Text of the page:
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Tim McGraw explains why he couldn’t be ‘angry’ with his dad

The country music singer learned at age 11 that his father was pro baseball star Tug McGraw.
Tug Mcgraw [& Family];Tim Mcgraw
Tim McGraw, left, with his father, former baseball player Tug McGraw, in an undated photo.Thomas S England / Getty Images

Tim McGraw may have grown up without knowing his father, pro baseball star Tug McGraw, but the two later formed a special bond.

The country music singer, 54, only learned at age 11, when he read it on his birth certificate, that his dad was the former New York Mets and Philadelphia Phillies relief pitcher. But in a new interview with Esquire, Tim McGraw said there were never any hard feelings toward the athlete.

"People ask me, 'How could you have a relationship with your father? You were growing up in nothing. He was a millionaire baseball player. He knew you were there, and he didn’t do anything.' But when I found out Tug McGraw was my dad, it gave me something in my little town in Louisiana, something that I would have never reached for. How could I ever be angry?" he said.

The "Humble and Kind" singer opened up about his relationship with his dad, who died of brain cancer in 2004 at age 59, during a 2019 visit to TODAY.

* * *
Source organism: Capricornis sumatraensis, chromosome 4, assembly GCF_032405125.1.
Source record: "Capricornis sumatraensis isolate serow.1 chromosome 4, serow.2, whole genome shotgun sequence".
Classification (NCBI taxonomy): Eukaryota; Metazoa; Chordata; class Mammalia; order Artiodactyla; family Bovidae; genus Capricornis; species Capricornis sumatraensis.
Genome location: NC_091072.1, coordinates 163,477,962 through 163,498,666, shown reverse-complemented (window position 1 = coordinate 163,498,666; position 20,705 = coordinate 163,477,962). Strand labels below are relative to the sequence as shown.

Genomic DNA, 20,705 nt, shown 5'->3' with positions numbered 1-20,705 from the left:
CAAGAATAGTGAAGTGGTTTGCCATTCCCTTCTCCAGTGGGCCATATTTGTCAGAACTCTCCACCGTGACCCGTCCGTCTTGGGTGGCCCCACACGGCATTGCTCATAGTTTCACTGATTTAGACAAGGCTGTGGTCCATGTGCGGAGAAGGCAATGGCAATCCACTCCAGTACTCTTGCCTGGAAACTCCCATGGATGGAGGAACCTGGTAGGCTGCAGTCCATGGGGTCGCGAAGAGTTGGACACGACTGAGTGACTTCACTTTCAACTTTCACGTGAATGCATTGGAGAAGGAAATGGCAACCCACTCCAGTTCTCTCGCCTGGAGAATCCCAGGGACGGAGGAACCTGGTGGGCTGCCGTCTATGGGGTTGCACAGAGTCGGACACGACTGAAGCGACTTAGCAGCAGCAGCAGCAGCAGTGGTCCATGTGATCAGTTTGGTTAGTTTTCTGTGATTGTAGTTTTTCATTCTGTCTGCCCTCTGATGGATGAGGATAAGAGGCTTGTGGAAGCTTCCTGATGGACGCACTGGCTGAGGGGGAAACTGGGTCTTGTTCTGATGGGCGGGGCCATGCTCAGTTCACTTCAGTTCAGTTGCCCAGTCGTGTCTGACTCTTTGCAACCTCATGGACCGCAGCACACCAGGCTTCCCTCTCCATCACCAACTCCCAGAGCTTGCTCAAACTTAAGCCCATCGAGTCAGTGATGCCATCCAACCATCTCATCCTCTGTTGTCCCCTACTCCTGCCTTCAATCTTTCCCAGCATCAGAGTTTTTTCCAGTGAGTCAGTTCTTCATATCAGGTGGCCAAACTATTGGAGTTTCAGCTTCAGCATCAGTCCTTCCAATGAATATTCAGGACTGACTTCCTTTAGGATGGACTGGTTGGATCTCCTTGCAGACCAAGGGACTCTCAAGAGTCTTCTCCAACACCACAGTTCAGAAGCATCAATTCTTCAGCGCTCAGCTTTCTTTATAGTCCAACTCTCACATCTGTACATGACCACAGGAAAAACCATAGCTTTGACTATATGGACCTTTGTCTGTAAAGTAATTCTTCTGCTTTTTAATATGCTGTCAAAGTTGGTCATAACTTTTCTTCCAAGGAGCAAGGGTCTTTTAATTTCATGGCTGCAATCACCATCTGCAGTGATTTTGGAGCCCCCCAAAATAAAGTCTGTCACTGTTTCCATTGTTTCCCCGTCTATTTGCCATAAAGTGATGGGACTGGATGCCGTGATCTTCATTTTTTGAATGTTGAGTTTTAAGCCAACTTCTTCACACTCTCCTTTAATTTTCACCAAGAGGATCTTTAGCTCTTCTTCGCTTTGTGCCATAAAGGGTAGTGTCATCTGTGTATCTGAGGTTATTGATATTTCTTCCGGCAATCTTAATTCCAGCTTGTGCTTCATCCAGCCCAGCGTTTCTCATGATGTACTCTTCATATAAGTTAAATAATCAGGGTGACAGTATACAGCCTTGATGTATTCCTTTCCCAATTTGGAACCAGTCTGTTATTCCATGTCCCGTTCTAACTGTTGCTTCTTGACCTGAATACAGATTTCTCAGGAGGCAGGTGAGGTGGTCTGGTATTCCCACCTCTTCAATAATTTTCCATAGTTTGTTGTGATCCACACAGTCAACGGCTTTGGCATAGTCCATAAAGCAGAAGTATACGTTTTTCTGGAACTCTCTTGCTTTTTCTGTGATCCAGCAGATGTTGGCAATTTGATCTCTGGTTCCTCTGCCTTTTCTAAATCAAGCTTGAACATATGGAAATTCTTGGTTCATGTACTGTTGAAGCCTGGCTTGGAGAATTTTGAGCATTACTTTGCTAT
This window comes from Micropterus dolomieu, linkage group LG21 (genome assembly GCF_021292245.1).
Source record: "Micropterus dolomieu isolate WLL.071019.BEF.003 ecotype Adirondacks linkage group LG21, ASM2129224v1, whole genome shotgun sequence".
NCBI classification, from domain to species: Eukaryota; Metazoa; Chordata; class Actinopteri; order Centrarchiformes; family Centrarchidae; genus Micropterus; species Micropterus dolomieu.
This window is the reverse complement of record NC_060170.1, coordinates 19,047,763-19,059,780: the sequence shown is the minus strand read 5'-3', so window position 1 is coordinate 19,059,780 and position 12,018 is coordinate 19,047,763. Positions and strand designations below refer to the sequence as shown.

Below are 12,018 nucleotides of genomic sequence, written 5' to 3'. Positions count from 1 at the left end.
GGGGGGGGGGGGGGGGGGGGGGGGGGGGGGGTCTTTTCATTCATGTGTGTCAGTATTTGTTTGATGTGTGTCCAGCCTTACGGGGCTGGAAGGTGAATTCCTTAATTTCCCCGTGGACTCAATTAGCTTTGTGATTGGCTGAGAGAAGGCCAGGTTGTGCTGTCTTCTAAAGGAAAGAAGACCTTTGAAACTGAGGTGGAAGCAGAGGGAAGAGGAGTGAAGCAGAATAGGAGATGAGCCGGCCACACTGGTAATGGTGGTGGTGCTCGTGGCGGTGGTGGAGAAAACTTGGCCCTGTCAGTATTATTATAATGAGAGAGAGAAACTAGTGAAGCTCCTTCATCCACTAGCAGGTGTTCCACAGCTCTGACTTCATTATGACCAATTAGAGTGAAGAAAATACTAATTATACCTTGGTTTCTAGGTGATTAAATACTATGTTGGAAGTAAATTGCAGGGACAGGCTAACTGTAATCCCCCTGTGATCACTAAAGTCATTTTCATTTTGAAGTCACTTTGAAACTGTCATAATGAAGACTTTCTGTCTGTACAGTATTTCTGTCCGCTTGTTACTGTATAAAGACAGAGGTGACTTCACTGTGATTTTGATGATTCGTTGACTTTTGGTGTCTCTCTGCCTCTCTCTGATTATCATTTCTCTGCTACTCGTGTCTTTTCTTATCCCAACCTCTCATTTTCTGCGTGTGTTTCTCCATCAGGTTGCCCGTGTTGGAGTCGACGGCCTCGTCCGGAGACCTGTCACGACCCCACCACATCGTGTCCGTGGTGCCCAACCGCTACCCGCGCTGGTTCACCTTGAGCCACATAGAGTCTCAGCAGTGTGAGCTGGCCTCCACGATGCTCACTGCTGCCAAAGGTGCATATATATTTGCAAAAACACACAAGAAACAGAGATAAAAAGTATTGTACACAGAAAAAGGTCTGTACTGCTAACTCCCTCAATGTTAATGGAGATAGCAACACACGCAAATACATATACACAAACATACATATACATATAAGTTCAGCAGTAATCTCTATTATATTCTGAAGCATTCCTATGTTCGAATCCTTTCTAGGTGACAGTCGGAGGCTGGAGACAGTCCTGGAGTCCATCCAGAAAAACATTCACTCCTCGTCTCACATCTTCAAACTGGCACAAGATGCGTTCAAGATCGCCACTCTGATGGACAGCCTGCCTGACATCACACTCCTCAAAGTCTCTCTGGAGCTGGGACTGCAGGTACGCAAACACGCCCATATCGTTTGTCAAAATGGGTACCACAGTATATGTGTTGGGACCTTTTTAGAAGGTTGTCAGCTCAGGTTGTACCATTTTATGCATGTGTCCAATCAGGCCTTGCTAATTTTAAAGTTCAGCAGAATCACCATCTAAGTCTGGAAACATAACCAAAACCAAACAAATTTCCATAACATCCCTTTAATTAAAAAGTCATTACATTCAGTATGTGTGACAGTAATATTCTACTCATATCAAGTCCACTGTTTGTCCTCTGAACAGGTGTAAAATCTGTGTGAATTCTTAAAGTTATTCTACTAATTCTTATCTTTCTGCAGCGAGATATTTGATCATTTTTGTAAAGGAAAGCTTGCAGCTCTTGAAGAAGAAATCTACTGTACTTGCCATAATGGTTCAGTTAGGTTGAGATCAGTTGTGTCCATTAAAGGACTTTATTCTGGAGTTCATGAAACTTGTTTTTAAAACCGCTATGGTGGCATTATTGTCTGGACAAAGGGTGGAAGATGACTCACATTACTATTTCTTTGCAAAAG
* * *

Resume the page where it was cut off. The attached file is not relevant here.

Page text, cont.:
Tim McGraw paid tribute to his dad at the 2015 World Series, which featured Tug McGraw's old team, the New York Mets.Matt Slocum / AP

"I think a lot of people don’t realize I didn’t grow up with Tug," he said. "I didn’t know Tug was my dad. I found my birth certificate when I was 11 years old. And, like I said, we didn’t have a whole lot, and I was in my mom’s closet, I was digging through something and found my birth certificate. It said McGraw. My name was Smith as a kid because my stepdad’s name was Horace Smith."

After meeting for the first time later that same year, the father-son duo didn't see each other again until Tim McGraw was 18, and later grew close. Though Tug McGraw wasn't in his life when he was a child, Tim McGraw said simply knowing his dad was a famous athlete made him believe anything was possible when it came to his own future.

"It changed what I thought I could do with my life coming from the circumstances I came from," he said. "I felt like when I found that out, you know, he’s a professional baseball player who’s successful, to me, it made me think that blood is in my veins, so that ability is in there.

"So I found sort of that grit inside me that he must have had in order to succeed at what he did. And it changed what I thought I could make out of my life," added the singer, who shares three daughters with his wife, fellow country music star Faith Hill, 53.

In 2015, McGraw paid tribute to his dad when he threw the first pitch at Game 4 of the World Series between the New York Mets and the Kansas City Royals.

McGraw stepped up to the pitcher's mound dressed in a Mets jersey. His jersey number? 45 — the same number his dad wore when the Mets triumphed in the 1969 World Series.

In a since-deleted Instagram post, McGraw gushed of his moment on the mound, "What an honor!" and added a hashtag of his dad's famous catchphrase, #YaGottaBelieve.